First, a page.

The Ravens continue to fill holes on their defense and at a significantly lower price than the players who departed.
About a week after their long-time free safety Ed Reed signed a three-year, $15 million deal with the Houston Texans, the Ravens settled on a potential replacement, agreeing in principle to a three-year, $6 million pact with former Oakland Raider Michael Huff on Wednesday.
Huff, who was released March 12 as part of the Raiders’ roster purge, will be at the Ravens’ facility Thursday to take his physical and sign his contract. When his deal is official, he’ll become the fourth outside free agent to be added to the Ravens defense, joining outside linebacker Elvis Dumervil and defensive linemen Chris Canty and Marcus Spears.
A 2006 first-round pick, Huff played all 16 regular season games in six of his seven seasons with Oakland. Known as a solid tackler with good ball skills, Huff has 11 interceptions and 55 pass deflections in his career. Ten of those interceptions came over the last four seasons.
Huff, 30, is expected to start for the Ravens, who lost both of their starting safeties from their Super Bowl XLVII-winning team. Before Reed signed with the Texans after 11 seasons in Baltimore, the Ravens terminated the contract of strong safety Bernard Pollard. Reserve safety and key special teams contributor Sean Considine is also a free agent.
The Ravens did re-sign veteran James Ihedigbo, who before Huff’s addition was the only safety on the team’s roster to start a game in his NFL career. The Ravens’ other safeties are Christian Thompson, Anthony Levine, Emanuel Cook and Omar Brown. All of them spent a significant part of this past season either on injured reserve or the practice squad.
Asked about his team’s depth at safety at last week’s league meetings in Phoenix, Ravens coach John Harbaugh said, “We feel like we have some good young safeties on our roster and we’re open to adding some guys, too. But we’ll find safeties.”
The Ravens have 12 picks in next month’s draft, which features a talented safety class. They figure to draft at least one safety, but Huff’s addition gives them a known commodity at the position.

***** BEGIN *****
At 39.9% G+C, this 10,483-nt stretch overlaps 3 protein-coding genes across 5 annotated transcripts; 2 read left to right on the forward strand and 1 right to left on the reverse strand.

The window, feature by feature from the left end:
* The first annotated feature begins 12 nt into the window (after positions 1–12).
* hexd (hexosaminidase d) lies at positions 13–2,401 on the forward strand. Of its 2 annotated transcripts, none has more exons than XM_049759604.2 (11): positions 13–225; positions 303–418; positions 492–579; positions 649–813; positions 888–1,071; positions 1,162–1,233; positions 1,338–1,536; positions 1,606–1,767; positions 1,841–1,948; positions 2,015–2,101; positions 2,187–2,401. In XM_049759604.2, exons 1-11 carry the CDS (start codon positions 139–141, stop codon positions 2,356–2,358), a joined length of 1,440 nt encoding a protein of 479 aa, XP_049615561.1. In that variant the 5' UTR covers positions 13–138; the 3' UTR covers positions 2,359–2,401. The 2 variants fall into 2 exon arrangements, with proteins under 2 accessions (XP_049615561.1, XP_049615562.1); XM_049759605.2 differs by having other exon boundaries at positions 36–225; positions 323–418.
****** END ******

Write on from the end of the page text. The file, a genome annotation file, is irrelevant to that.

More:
Huff, the seventh overall pick in 2006 after a standout collegiate career at Texas, had 56 tackles, two interceptions and 13 pass breakups last season while primarily playing cornerback because of a rash of injuries in the Raiders’ secondary.
Huff’s best season was in 2010, when he made 94 tackles to go along with four sacks, three forced fumbles and three interceptions. He was named to the All-NFL second team by the Associated Press after the season.
At 6 feet and 211 pounds, Huff adds both athleticism and position flexibility to the Ravens secondary. He played strong safety for his first two seasons in Oakland and then moved to free safety the next four before starting 14 of 16 games at cornerback last year.
Huff was due to make $4 million in base salary and $4 million in a roster bonus when he was let go by the cost-cutting Raiders. He received steady interest around the league and took a visit to the Dallas Cowboys on Wednesday, but they did not have the salary cap room to sign him. A day later, he agreed to terms with the Ravens.
Ravens officials studied Huff extensively heading into the 2006 draft. However, they never got a chance to take him. Huff was selected five picks before the Ravens nabbed Oregon defensive tackle Haloti Ngata.